Please let me know if there are any gaps..

Please let me know if there are better ways of doing this or better way of writing what i have written...

$\endgroup$
4
$\begingroup$

The logic looks right. And proofs can always be cleaner. If you wait a day and look at this one again, I'll bet you can find many improvements yourself. At least, that is how it works for me for any writing that I do.

Break out into a separate lemma before the main proof the part proving that if you have $n$ separate points in a Hausdorff space, then there are pairwise-disjoint open sets about each.

In the main proof, you only need to say "for each $k \le n$, by Urysohn's lemma, [proper names should be capitalized] there is a function $f_k\ :\ X \to [0,1]$ with $f_k(x_k) = 1$ and $f_k(M_k^c) = \{0\}$" instead repeating the same thing over and over for different indices. You might want to start with "for each $k \le n$, $M_k^c$ is closed, and as $X$ is Hausdorff, so is $\{x_k\}$, thus by Urysohn's lemma, ..." to demonstrate to your teacher that you know the requirements for Urysohn's lemma (although, you already have left the other requirement unsaid: since $X$ is compact Hausdorff, it is normal). This would be the only reason, though. These facts are obvious or well-known and therefore usually are not explicitly mentioned.

As with the above, prove that $$f_i(x_k) = \begin{cases} 1 & i = k \\ 0 & i \ne k\end{cases}$$ for generic indices instead of repeating the same argument many times. And write the combination as $$\sum_k a_kf_k$$ for the same reason. It will be easier, not harder, for someone to read over what you have here. Too many symbols squished together in one little paragraph is difficult to follow, as your brain has to constantly switch back and forth in how it interprets what it sees.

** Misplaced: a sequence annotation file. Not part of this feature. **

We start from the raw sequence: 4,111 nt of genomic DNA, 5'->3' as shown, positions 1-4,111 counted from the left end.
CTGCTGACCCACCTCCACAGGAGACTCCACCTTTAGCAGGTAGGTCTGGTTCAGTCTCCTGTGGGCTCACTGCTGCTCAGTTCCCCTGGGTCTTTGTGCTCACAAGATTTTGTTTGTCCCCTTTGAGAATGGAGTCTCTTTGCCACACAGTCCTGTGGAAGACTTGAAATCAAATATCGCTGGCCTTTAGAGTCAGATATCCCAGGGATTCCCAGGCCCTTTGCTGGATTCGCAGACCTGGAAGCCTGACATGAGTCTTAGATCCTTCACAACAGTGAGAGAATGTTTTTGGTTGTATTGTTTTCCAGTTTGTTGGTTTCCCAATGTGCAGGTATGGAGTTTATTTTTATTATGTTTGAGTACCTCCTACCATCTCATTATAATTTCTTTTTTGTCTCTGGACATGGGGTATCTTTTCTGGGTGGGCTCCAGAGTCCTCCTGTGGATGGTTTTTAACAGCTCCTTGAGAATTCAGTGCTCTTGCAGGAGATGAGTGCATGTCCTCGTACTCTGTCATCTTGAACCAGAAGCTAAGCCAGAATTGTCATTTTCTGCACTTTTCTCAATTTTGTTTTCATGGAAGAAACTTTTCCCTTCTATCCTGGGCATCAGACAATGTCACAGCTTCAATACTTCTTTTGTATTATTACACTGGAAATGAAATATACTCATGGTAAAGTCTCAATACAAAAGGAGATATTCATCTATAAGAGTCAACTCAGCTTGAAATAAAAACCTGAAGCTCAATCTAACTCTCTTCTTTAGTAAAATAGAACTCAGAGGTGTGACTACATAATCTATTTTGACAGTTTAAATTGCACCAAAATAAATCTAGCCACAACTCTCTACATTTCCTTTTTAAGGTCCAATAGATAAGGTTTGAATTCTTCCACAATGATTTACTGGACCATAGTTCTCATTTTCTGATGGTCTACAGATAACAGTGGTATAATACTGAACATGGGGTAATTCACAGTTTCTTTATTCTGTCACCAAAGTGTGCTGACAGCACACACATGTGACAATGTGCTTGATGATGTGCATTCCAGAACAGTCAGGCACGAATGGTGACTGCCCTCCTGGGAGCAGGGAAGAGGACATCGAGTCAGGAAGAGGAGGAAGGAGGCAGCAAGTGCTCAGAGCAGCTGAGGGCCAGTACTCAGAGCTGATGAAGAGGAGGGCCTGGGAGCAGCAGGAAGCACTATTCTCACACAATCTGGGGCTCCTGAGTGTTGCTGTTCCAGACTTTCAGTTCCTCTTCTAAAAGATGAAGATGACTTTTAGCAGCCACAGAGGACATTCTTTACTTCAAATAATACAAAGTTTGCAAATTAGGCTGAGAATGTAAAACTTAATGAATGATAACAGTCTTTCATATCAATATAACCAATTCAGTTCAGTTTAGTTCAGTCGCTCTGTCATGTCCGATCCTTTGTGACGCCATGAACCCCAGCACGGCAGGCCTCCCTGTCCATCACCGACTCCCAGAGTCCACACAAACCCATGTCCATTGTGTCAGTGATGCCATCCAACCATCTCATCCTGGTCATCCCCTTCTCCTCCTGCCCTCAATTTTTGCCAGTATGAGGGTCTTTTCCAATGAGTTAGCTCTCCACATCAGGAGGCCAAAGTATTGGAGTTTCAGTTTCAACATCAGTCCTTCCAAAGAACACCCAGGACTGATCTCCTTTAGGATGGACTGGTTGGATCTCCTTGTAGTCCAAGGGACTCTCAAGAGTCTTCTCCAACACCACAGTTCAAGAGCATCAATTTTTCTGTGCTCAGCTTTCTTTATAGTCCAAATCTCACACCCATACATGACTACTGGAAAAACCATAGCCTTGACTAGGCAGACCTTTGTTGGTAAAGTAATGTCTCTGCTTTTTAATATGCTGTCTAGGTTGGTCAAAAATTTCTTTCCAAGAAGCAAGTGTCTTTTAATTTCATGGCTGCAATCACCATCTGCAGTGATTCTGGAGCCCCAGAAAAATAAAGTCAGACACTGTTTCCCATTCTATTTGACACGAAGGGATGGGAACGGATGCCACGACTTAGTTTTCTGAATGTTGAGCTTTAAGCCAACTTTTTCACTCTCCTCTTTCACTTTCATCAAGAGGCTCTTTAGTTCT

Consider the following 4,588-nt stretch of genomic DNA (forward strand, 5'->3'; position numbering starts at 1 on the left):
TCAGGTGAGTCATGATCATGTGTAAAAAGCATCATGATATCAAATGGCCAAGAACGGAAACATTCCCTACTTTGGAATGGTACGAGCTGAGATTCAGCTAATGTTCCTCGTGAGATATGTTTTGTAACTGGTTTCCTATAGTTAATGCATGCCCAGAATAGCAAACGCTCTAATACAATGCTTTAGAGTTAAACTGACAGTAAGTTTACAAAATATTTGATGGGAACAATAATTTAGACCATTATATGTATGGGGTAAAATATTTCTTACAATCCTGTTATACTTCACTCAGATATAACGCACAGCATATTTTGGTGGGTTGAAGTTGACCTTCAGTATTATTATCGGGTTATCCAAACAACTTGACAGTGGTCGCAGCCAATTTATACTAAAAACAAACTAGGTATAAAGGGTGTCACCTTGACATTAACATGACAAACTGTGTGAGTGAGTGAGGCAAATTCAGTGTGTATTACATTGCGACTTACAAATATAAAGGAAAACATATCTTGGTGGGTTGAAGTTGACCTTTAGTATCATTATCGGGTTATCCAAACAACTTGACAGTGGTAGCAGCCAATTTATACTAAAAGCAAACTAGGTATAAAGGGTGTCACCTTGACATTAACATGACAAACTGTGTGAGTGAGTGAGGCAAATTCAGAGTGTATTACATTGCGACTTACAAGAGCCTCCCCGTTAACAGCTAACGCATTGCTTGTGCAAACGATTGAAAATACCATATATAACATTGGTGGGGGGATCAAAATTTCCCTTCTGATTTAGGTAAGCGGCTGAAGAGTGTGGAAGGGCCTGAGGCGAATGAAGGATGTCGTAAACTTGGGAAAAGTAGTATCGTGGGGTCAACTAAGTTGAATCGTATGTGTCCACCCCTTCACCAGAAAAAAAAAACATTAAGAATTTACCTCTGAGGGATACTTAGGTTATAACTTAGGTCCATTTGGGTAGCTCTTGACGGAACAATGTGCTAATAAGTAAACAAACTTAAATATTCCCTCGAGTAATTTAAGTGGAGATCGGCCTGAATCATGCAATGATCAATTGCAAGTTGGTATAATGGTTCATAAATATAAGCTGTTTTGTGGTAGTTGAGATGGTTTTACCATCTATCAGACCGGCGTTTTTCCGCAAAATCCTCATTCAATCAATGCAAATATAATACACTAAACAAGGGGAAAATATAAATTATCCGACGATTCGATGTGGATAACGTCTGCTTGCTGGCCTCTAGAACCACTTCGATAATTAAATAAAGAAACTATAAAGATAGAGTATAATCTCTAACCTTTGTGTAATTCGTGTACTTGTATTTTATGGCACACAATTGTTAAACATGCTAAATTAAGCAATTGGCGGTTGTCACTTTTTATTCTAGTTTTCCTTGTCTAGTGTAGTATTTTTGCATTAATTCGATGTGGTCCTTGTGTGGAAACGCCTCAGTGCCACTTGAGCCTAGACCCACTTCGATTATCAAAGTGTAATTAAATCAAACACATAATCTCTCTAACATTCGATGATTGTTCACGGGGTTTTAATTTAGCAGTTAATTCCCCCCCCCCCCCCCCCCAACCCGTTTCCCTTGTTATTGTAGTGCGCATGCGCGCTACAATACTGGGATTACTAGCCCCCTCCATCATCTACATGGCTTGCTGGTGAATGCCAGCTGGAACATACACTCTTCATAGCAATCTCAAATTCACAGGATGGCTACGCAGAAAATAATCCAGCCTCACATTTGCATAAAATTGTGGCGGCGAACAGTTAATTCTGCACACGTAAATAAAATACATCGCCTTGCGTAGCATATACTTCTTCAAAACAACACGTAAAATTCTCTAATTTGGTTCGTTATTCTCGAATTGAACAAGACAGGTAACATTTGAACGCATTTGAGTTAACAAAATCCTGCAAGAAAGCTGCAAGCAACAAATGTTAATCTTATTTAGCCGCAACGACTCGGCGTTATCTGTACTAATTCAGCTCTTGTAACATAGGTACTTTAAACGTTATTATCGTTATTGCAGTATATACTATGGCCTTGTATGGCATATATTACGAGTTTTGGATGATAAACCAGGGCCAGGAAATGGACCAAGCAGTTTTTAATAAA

Conclude with something like "Hence the dimension of $C(X)$ is at least $n$. Or, turning it around, the number $n$ of chosen points is at most the dimension of $C(X)$. Since that dimension is finite, there is an upper limit on the number of points that can be chosen from $X$. I.e., $X$ is finite."

$\endgroup$
  • $\begingroup$ Thanks... This is useful... $\endgroup$ – user312648 Mar 10 '16 at 11:09
  • $\begingroup$ @cello - in illustration of my first paragraph, I have made some changes to the post, particularly to the conclusion. $\endgroup$ – Paul Sinclair Mar 10 '16 at 15:59
1
$\begingroup$

Let $f:N\to X$ be an injection. For each $n\in N$ the point $f(n)$ does not belong to the closed set $F_n=\{f(j):j<n\}$ so there is a continuous $g_n:X\to [0,1]$ such that $g_n (f(n))=1$ and $\{g(x):x\in F_n\}\subset \{0\}.$

For each $n\in N,$ the function $g_n$ is linearly independent from $G_n=\{g_j:j<n\}$ because if $h$ is any linear combination of members of $G_n$ then $h(f(n))=0\ne 1=g_n(f(n)),$ so $h\ne g_n.$

$\endgroup$
  • $\begingroup$ Note that compact $T_2$ is stronger than needed.It suffices to assume that $X$ is $T_1$ and $T_{3\frac {1}{2}}.$ (Of course this implies that $X$ is $T_2$.) Urysohn's Lemma is needed in the Q in order to know that $X$ is T(3&1/2). $\endgroup$ – DanielWainfleet Mar 10 '16 at 7:54
  • $\begingroup$ Thanks.... :) :) $\endgroup$ – user312648 Mar 10 '16 at 17:02

Your Answer

By clicking “Post Your Answer”, you agree to our terms of service, privacy policy and cookie policy